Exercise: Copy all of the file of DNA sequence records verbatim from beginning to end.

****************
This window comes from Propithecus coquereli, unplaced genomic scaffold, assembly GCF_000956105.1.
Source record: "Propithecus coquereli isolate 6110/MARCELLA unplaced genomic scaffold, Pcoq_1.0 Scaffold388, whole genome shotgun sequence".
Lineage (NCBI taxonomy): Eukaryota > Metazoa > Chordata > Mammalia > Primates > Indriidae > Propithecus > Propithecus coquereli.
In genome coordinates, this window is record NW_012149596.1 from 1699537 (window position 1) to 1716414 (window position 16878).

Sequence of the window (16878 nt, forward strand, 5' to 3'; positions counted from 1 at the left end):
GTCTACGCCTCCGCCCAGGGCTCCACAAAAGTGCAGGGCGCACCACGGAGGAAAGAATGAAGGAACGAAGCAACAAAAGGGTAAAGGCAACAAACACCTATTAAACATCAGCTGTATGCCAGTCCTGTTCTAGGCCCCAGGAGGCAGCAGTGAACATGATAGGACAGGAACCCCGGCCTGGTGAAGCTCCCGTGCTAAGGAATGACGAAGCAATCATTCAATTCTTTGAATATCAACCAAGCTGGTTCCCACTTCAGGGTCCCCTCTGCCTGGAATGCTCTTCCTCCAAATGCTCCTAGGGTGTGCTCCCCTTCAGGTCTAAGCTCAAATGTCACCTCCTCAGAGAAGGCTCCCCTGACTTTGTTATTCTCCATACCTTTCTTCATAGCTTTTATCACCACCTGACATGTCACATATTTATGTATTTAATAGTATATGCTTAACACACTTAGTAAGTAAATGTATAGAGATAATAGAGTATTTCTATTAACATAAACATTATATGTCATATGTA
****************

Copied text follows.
This window comes from Propithecus coquereli, unplaced genomic scaffold, assembly GCF_000956105.1.
Source record: "Propithecus coquereli isolate 6110/MARCELLA unplaced genomic scaffold, Pcoq_1.0 Scaffold388, whole genome shotgun sequence".
Lineage (NCBI taxonomy): Eukaryota > Metazoa > Chordata > Mammalia > Primates > Indriidae > Propithecus > Propithecus coquereli.
In genome coordinates, this window is record NW_012149596.1 from 1699537 (window position 1) to 1716414 (window position 16878).

Sequence of the window (16878 nt, forward strand, 5' to 3'; positions counted from 1 at the left end):
GTCTACGCCTCCGCCCAGGGCTCCACAAAAGTGCAGGGCGCACCACGGAGGAAAGAATGAAGGAACGAAGCAACAAAAGGGTAAAGGCAACAAACACCTATTAAACATCAGCTGTATGCCAGTCCTGTTCTAGGCCCCAGGAGGCAGCAGTGAACATGATAGGACAGGAACCCCGGCCTGGTGAAGCTCCCGTGCTAAGGAATGACGAAGCAATCATTCAATTCTTTGAATATCAACCAAGCTGGTTCCCACTTCAGGGTCCCCTCTGCCTGGAATGCTCTTCCTCCAAATGCTCCTAGGGTGTGCTCCCCTTCAGGTCTAAGCTCAAATGTCACCTCCTCAGAGAAGGCTCCCCTGACTTTGTTATTCTCCATACCTTTCTTCATAGCTTTTATCACCACCTGACATGTCACATATTTATGTATTTAATAGTATATGCTTAACACACTTAGTAAGTAAATGTATAGAGATAATAGAGTATTTCTATTAACATAAACATTATATGTCATATGTA